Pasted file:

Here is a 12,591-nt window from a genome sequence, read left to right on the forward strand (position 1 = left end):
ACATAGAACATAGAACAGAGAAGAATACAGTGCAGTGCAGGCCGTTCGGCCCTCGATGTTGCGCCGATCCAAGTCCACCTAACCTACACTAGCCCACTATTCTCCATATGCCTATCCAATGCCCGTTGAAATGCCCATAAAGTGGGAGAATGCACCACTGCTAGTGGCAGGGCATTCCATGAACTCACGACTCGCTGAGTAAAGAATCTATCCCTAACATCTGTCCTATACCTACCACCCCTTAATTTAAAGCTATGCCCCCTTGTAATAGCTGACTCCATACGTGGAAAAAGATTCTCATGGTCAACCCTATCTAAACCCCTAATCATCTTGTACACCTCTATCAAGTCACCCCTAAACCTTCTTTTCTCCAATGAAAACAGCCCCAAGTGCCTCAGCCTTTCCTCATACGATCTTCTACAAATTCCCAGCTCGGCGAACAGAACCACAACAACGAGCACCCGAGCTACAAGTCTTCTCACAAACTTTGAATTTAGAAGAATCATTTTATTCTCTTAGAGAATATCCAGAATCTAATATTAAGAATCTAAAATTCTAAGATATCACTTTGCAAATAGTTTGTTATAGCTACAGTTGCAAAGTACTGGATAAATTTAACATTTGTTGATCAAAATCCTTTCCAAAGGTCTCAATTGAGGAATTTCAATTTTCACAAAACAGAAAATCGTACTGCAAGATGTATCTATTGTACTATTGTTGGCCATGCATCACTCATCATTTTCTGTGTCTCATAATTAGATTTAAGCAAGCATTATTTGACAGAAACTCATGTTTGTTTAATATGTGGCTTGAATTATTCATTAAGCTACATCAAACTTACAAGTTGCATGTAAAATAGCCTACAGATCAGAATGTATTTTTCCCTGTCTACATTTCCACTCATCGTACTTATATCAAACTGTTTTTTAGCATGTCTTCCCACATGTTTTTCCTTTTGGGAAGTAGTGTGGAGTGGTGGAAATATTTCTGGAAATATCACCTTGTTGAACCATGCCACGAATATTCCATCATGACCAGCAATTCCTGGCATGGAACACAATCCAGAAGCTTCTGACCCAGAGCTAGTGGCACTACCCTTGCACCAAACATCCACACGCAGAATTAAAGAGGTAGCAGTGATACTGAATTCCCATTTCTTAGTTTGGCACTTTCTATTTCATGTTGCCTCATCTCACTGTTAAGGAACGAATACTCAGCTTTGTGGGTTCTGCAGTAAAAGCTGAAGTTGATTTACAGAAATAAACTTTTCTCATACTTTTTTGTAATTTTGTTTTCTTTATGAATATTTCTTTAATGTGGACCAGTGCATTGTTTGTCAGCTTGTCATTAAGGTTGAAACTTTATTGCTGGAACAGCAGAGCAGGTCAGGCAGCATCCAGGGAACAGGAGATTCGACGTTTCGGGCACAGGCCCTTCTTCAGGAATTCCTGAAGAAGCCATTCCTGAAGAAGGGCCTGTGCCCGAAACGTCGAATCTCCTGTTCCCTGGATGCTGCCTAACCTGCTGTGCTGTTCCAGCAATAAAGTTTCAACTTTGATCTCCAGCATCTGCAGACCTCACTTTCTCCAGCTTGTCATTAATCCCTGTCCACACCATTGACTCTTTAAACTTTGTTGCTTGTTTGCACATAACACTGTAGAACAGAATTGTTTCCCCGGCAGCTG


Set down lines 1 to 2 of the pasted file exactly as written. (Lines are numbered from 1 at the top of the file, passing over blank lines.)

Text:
Here is a 12,591-nt window from a genome sequence, read left to right on the forward strand (position 1 = left end):
ACATAGAACATAGAACAGAGAAGAATACAGTGCAGTGCAGGCCGTTCGGCCCTCGATGTTGCGCCGATCCAAGTCCACCTAACCTACACTAGCCCACTATTCTCCATATGCCTATCCAATGCCCGTTGAAATGCCCATAAAGTGGGAGAATGCACCACTGCTAGTGGCAGGGCATTCCATGAACTCACGACTCGCTGAGTAAAGAATCTATCCCTAACATCTGTCCTATACCTACCACCCCTTAATTTAAAGCTATGCCCCCTTGTAATAGCTGACTCCATACGTGGAAAAAGATTCTCATGGTCAACCCTATCTAAACCCCTAATCATCTTGTACACCTCTATCAAGTCACCCCTAAACCTTCTTTTCTCCAATGAAAACAGCCCCAAGTGCCTCAGCCTTTCCTCATACGATCTTCTACAAATTCCCAGCTCGGCGAACAGAACCACAACAACGAGCACCCGAGCTACAAGTCTTCTCACAAACTTTGAATTTAGAAGAATCATTTTATTCTCTTAGAGAATATCCAGAATCTAATATTAAGAATCTAAAATTCTAAGATATCACTTTGCAAATAGTTTGTTATAGCTACAGTTGCAAAGTACTGGATAAATTTAACATTTGTTGATCAAAATCCTTTCCAAAGGTCTCAATTGAGGAATTTCAATTTTCACAAAACAGAAAATCGTACTGCAAGATGTATCTATTGTACTATTGTTGGCCATGCATCACTCATCATTTTCTGTGTCTCATAATTAGATTTAAGCAAGCATTATTTGACAGAAACTCATGTTTGTTTAATATGTGGCTTGAATTATTCATTAAGCTACATCAAACTTACAAGTTGCATGTAAAATAGCCTACAGATCAGAATGTATTTTTCCCTGTCTACATTTCCACTCATCGTACTTATATCAAACTGTTTTTTAGCATGTCTTCCCACATGTTTTTCCTTTTGGGAAGTAGTGTGGAGTGGTGGAAATATTTCTGGAAATATCACCTTGTTGAACCATGCCACGAATATTCCATCATGACCAGCAATTCCTGGCATGGAACACAATCCAGAAGCTTCTGACCCAGAGCTAGTGGCACTACCCTTGCACCAAACATCCACACGCAGAATTAAAGAGGTAGCAGTGATACTGAATTCCCATTTCTTAGTTTGGCACTTTCTATTTCATGTTGCCTCATCTCACTGTTAAGGAACGAATACTCAGCTTTGTGGGTTCTGCAGTAAAAGCTGAAGTTGATTTACAGAAATAAACTTTTCTCATACTTTTTTGTAATTTTGTTTTCTTTATGAATATTTCTTTAATGTGGACCAGTGCATTGTTTGTCAGCTTGTCATTAAGGTTGAAACTTTATTGCTGGAACAGCAGAGCAGGTCAGGCAGCATCCAGGGAACAGGAGATTCGACGTTTCGGGCACAGGCCCTTCTTCAGGAATTCCTGAAGAAGCCATTCCTGAAGAAGGGCCTGTGCCCGAAACGTCGAATCTCCTGTTCCCTGGATGCTGCCTAACCTGCTGTGCTGTTCCAGCAATAAAGTTTCAACTTTGATCTCCAGCATCTGCAGACCTCACTTTCTCCAGCTTGTCATTAATCCCTGTCCACACCATTGACTCTTTAAACTTTGTTGCTTGTTTGCACATAACACTGTAGAACAGAATTGTTTCCCCGGCAGCTG